This week was "Eid al-Adha," one of the biggest holidays in Egypt. The holiday itself lasts four whole days! Like our Christmas Vacations, students get a long break from school and Mommys and Daddys can stay home from work. Because of this, most markets and shops and neighborhood restaurants are closed during the day so that people can spend time at home with their families. On the first day they have a feast with lots and lots of meat, something many people don't get to eat here very often. And like Christmas, people save up their money the entire year in order to celebrate with rich foods, luxurious sweets, and new clothes.
People also use this time to take their families and friends out for a night on the town. The streets may be quiet and deserted during the day, but at night they come alive, bursting with excited patrons. Hundreds of teens gather outside the cinema, waiting for the ticket booths to open so they can be the first to see the newest release. Families flock to the malls, eating at fancy American chain restaurants and trying to take advantage of the best sales. Parents take their kids out for ice cream and juice. And over 15,000 people go to the zoo in the first two days of Eid alone!
For the first night of Eid, Moe and I celebrated with our closest friends. We all wore our Eid best and ate at a fancy restaurant, which we followed with milkshakes and fruit cocktails at our favorite neighborhood juice stand. On the second night, though, we--along with hundreds of Egyptian parents and kids--went to what is sure to be the greatest show on the Nile: The Cairo Circus!
After squeezing our way through the masses of excitement, we found ourselves inside the circus grounds. Outside the big, blue and red striped tent, colored lights connected the trees while old men sat and drank tea underneath. We shared a scoop of chocolate ice cream (on a Nanna cone!) and a box of popcorn before heading to our seats inside.
Candy vendors, balloon sellers, and tea boys circled around the tent as we waited for the overhead lights to dim and the show to begin. Parents bought their kids flashing light-up sticks and sweets while teenagers posed in front of digital cameras, demanding to see the picture on the tiny screen immediately after the bright, white flash flashed. Two men walked towards our plastic seats--one holding an old fashioned looking camera and the other a baby lion! I turned down the chance to get my picture taken with the sedated cub, but I'm sure it won't be my only chance.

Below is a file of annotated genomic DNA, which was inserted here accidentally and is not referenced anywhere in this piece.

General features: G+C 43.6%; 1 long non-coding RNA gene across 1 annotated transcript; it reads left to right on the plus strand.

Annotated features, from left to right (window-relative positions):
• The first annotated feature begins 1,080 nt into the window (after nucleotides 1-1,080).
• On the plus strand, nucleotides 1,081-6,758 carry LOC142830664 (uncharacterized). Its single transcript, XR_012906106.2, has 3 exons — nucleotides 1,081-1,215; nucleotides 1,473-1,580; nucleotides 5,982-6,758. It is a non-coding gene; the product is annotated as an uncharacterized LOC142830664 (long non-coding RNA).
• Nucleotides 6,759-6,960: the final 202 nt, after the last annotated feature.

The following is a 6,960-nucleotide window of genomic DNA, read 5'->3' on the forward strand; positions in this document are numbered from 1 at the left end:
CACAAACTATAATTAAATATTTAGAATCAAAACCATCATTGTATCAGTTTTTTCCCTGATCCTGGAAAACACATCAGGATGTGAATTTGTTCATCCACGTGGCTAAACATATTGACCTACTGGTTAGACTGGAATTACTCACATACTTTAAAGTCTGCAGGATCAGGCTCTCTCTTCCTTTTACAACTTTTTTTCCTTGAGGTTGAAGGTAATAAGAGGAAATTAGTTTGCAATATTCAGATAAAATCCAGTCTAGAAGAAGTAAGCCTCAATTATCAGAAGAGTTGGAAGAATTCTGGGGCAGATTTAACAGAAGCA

All this bumbling and flashing and sugar would have satisfied our cravings, but then the show actually began! We sat for an hour and a half with Omar, a five year old there with his family, our eyes glued to the circus ring.The band jammed and the spotlights swirled. Men juggled. Little girls climbed ladders balancing on the bottom of a man's feet. Ladies swung on rings high in the air. Teenage boys clad in black satin and rhinestones jump roped to 90s techno. A girl in a white wig winked as her doves hovered above her head and her cocker spaniels leapt over one another. A magician and his assistant wooed the crowd. And the ringleader fed a thin but nonetheless royal looking lion raw meat from his mouth as two other lions and three tigers--each looking equally as hungry--calmly looked on. It was amazing.
I hope your Eid was just as exciting!